After thanking Karl last week we had to suffer the capping of the next weather front which pretty much shut us down bird-wise for the weekend. It was initially predicted that the Gulf weather would form into a storm and thump us but instead we got just a shield of clouds keeping things quiet for us.
As usual, the birds woke before sunrise. We recaptured a Carolina Wren which was born earlier this year and is almost into its full adult looking plumage. We have been recapturing it since just after it was born so it is nice to see the progression into a more mature look.
That capture was our first and Maria got a shot of the Moon opposite the sunrise as we finished setting nets not long before.
Things grew quite soon afterwards and we worried if the strange front had shut us out for the day. However, another Ovenbird was captured. This time an adult. Always a good looking species.
Near the end of the day we had a nice recapture of a female Cardinal. It appears it is the largest Cardinal ever captured as...wait. It is being held by Maggie.
And here she is in the bigger view.
One of the more interesting captures was that of a Northern Waterthrush. Not because of it being captured but for being captured way up near the table. They have been prevalent near the pier every week so it was more exciting to get one captured close to the table.
One great change was that we finally caught an adult male Common Yellowthroat. Younger males and females head here first so it was nice to finally get the adult males about now. A good looking boy, too.
Making our day, though, was the capture of a Painted Bunting.
This young female is the youngest we have ever banded in the basin. We have had a few adult females and males over the years but it is very rare that we catch a very young bird. She was very tired.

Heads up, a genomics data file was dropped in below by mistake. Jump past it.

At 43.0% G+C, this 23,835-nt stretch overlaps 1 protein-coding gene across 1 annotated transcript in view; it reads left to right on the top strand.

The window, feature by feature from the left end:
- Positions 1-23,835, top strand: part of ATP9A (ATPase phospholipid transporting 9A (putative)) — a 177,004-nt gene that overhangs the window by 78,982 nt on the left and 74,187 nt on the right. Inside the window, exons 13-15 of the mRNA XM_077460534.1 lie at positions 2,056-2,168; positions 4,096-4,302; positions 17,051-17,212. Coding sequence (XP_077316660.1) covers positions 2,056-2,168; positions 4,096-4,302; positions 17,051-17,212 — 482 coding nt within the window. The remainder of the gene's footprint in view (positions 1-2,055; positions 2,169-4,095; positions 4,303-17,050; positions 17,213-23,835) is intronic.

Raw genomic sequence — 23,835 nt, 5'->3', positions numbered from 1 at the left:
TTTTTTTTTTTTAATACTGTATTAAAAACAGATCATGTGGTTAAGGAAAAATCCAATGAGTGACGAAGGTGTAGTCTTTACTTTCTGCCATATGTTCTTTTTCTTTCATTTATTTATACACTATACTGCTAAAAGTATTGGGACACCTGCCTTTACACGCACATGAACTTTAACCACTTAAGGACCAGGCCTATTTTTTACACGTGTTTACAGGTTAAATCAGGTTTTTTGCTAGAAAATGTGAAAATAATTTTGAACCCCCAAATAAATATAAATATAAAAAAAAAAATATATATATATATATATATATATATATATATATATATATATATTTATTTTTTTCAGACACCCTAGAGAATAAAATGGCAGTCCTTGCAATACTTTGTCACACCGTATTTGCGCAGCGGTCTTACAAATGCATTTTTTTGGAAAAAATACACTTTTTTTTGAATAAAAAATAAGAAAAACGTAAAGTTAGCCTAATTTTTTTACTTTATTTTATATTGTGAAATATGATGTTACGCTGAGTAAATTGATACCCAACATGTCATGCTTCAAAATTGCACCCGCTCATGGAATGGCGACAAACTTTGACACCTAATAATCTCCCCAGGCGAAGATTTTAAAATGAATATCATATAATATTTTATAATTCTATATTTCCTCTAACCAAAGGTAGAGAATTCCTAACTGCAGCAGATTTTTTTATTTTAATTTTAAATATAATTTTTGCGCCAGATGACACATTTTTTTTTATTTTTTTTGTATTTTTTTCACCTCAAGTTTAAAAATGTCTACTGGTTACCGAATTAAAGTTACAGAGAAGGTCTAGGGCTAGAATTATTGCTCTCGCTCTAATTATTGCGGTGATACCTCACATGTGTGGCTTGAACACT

She was set free after being banded and headed off into the park. Soon, however, she found her way back into the same net where she was first captured. We extracted her and set her free back toward the park proper.
This let us get some photos before it was released, again.
Maria was around as we set out to make decisions of where to put new plants this year. We are close to making the net lanes a birders visual hangout. One change this year was letting the Guineagrass grow to see if we could bring back some buntings. It seems to be helping as the crew had great earlier looks at a male Painting Bunting feeding on the seeds near the river.
Good enough birds on a tough day to band (weather was not too helpful today) but we did find something interesting on the way out of the area. Hanging in the edges of the Guineagrass along the net lanes was a bunch of eggs laid by Lady bugs.
They seem to be as enticing as the seeds along the stalks all around the lanes.
Peak is peaking soon...
Next Banding Day: Sunday, October 3rd.
All nets will be opened by 6:50 A.M.